Search

22/10/2021

Literature and history rhyme at Dromineer Nenagh festival

Literature and history rhyme at Dromineer Nenagh festival

Drangan native and RTE presenter Mary Wilson, centre, at Dromineer Nenagh Literary Festival where she interviewed Catriona Crowe and Diarmiad Ferriter Picture: Odhran Ducie

The Dromineer Nenagh Literary Festival got off to a great start on Friday night with a special pre-publication event with “Aisling” authors, Sarah Breen and Emer McLysaght.

Interviewed at Nenagh Arts Centre by author and Irish Times columnist Róisín Ingle, the two writers spoke hilariously about their writing routine; how they write together and the concept for the series.

Emer also spoke very candidly about her mental health and they both spoke about their great friendship without which the books could never have existed.

Saturday started off at the Lough Derg Yacht Club in Dromineer with the schools poetry prizes being presented by the cathaoirleach of Nenagh Municipal District, Cllr Michael O’Meara and judged by poet Eileen Sheehan.

The festival stayed in Dromineer to welcome Kerrí Ní Dochairtaigh and Madeleine D’Arcy who discussed their books Thin Places and Liberty Terrace. Introduced by Prof Sarah Moore FitzGerald, who described the books as her recent favourites, the two authors spoke about how inspiration, trauma and recovery are central to their work.

Back in Nenagh for the afternoon, the Nenagh Arts Centre saw events about history and politics for the afternoon and evening.

The creators of the Bad Bridgets podcast Leanne McCormick and Elaine Farrell were in conversation with Catriona Crowe and brilliantly described their research into the tragic stories of the less successful Irish women who went to America in the 19th century.

Among those were a number of Tipperary women, including Catherine O’Donnell, who came to the US pregnant in 1888 and who was found wandering the streets of Boston with her dead 12-week-old baby.

Catherine had been unable to continue paying the $2.50 for a childminder and had taken the child back, but the infant died in her arms.

She made her way to a police station, but finding it closed laid the child’s body on the ground. A passerby reassured her that the baby would be found and buried and gave her 12 cents.

However, to her horror she was arrested the next day and charged with murder.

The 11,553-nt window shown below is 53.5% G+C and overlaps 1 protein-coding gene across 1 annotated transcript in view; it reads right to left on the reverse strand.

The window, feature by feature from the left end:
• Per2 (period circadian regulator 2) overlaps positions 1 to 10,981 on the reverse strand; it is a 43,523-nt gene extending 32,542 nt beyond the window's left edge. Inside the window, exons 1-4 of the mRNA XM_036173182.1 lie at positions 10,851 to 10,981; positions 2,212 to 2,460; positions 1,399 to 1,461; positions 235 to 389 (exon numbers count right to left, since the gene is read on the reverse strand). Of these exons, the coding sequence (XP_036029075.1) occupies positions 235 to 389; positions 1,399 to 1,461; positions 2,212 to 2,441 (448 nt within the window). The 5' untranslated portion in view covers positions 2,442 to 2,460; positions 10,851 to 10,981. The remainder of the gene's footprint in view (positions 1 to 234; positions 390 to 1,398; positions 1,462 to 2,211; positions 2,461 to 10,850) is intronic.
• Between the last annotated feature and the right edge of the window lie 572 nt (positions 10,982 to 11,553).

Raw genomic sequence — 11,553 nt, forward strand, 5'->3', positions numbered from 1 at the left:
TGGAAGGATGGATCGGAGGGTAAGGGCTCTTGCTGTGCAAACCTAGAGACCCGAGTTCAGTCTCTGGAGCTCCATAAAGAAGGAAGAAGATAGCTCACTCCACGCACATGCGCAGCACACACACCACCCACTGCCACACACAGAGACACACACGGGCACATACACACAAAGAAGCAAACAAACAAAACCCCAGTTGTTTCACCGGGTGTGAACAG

Her lover, reputed to have been a bookkeeper in Ireland, had deserted her when she became pregnant.

Dr McCormick explained that is was quite common for women to land on the shores of America pregnant having been deserted by their lovers and going to the US was a way to hide the pregnancy.

Ms O’Donnell, it seems, came from a relatively well off family as she had a brother a priest and a sister a nun.

However, the main reason why Irish women ended up behind bars was addiction to alcohol.

One such case was that of Molly Leary from Nenagh, who left for America at the age of 14.

She subsequently worked as a shop girl and a waitress, but it was during her time working in a hotel that she first encountered her drinking companions.

She had four convictions for drunkenness in three years.

Molly walked with a limp after she fell four storeys from a building.

Susan McKay, author of Northern Protestants: On Shifting Ground made two key points (of many) during her interview with Moneygall born novelist Eimear Ryan. Namely that “people’s unionism has been shaken by Brexit” and that both the Catholic and Protestant churches imposed huge restrictions in both jurisdictions in Ireland.

It was a fascinating, informative and important discussion.

Saturday night saw a full house in listening to Diarmaid Ferriter, author of Between Two Hells, with Catriona Crowe interviewed by Drangan native and RTE presenter Mary Wilson about the Irish Civil war and how we need to examine and carefully reflect on events that led to the foundation of the Irish State.

Ferriter, whose father came from Thurles, revealed that the title of the book came from a quote from anti-Treaty Tipperary Sinn Féin TD PJ Moloney who told the Dáil in 1921: “We have been manoeuvred into a position where we have to choose between two hells”.

Sunday began with a return to Lough Derg Yacht Club to hear Declan Murphy discuss his book about his birdwatching, The Spirit of the River, with Allan Mee project manager, Irish White-tailed Sea Eagle reintroduction.

Played out to a backdrop of herons, gulls and sail boats on Lough Derg, the event had beautiful readings and fascinating conversation about nature and the environment.

The afternoon event was with debut novelists Eimear Ryan and Louise Nealon. Interviewed by journalist and author Edel Coffey, both authors spoke about how they wrote their novels inspired partly by their own lives but that the novels were not autobiographical.

The closing event of the festival was an enthralling mix of music and words with Hothouse Flower and multi-instrumentalist, Peter O’Toole accompanying very moving readings by Aifric McGlinchey from her poetry and memoir.

Buy the e-paper of the Donegal Democrat, Donegal People's Press, Donegal Post and Inish Times here for instant access to Donegal's premier news titles.

Keep up with the latest news from Donegal with our daily newsletter featuring the most important stories of the day delivered to your inbox every evening at 5pm.